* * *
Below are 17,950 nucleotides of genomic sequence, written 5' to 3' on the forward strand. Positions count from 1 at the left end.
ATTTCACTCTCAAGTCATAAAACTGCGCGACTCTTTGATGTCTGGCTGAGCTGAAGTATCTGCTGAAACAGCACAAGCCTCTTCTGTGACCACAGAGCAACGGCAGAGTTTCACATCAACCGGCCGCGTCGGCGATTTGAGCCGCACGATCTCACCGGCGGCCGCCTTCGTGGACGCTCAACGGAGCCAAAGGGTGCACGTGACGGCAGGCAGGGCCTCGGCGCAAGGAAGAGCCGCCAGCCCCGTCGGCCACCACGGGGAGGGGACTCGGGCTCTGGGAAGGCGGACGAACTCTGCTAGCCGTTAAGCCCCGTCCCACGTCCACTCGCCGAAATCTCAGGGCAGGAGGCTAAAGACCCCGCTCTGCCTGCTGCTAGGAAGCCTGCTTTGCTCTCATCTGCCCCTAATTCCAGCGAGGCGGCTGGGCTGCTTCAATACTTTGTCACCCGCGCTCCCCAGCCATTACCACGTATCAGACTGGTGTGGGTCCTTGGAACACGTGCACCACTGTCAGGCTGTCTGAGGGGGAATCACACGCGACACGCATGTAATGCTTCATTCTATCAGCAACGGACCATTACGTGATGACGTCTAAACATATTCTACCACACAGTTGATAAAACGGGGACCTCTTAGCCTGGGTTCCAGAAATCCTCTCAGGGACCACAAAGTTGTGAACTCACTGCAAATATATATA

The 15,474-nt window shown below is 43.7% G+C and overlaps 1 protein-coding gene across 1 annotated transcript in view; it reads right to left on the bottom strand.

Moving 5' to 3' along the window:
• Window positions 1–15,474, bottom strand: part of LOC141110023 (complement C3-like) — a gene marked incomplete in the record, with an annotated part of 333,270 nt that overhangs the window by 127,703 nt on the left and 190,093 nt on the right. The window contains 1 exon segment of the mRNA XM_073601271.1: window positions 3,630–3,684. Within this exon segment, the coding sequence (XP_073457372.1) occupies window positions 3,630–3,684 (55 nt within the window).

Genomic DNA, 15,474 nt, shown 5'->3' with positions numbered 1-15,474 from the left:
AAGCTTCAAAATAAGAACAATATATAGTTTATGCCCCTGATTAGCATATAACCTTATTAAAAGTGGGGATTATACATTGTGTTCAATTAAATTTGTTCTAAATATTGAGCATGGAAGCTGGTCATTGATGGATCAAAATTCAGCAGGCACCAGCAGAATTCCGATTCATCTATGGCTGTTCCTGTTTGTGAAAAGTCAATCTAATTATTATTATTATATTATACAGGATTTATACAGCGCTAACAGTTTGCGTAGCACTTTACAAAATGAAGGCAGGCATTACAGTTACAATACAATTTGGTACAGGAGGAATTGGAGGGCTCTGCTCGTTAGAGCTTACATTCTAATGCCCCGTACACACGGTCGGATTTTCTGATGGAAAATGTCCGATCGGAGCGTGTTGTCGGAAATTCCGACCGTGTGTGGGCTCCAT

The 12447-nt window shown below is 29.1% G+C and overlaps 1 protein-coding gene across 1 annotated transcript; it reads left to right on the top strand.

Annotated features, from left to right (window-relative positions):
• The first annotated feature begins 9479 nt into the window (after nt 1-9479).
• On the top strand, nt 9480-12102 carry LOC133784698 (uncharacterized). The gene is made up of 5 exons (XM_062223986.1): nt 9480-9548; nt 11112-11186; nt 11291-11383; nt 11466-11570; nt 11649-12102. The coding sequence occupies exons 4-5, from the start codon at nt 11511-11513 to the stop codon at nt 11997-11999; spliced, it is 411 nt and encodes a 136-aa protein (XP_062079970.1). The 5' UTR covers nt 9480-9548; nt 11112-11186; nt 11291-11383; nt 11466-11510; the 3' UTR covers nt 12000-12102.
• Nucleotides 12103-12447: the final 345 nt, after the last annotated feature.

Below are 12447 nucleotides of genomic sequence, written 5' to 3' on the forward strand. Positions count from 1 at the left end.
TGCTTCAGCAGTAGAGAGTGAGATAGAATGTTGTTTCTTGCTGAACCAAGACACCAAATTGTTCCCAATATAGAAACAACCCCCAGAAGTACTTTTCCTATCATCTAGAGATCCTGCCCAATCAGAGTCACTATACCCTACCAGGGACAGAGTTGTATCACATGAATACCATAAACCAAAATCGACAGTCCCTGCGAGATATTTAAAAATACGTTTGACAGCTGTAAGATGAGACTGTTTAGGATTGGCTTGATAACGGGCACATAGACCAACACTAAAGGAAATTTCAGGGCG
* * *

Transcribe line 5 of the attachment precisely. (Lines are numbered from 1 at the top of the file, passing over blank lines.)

• Window positions 1–15,474, bottom strand: part of LOC141110023 (complement C3-like) — a gene marked incomplete in the record, with an annotated part of 333,270 nt that overhangs the window by 127,703 nt on the left and 190,093 nt on the right. The window contains 1 exon segment of the mRNA XM_073601271.1: window positions 3,630–3,684. Within this exon segment, the coding sequence (XP_073457372.1) occupies window positions 3,630–3,684 (55 nt within the window).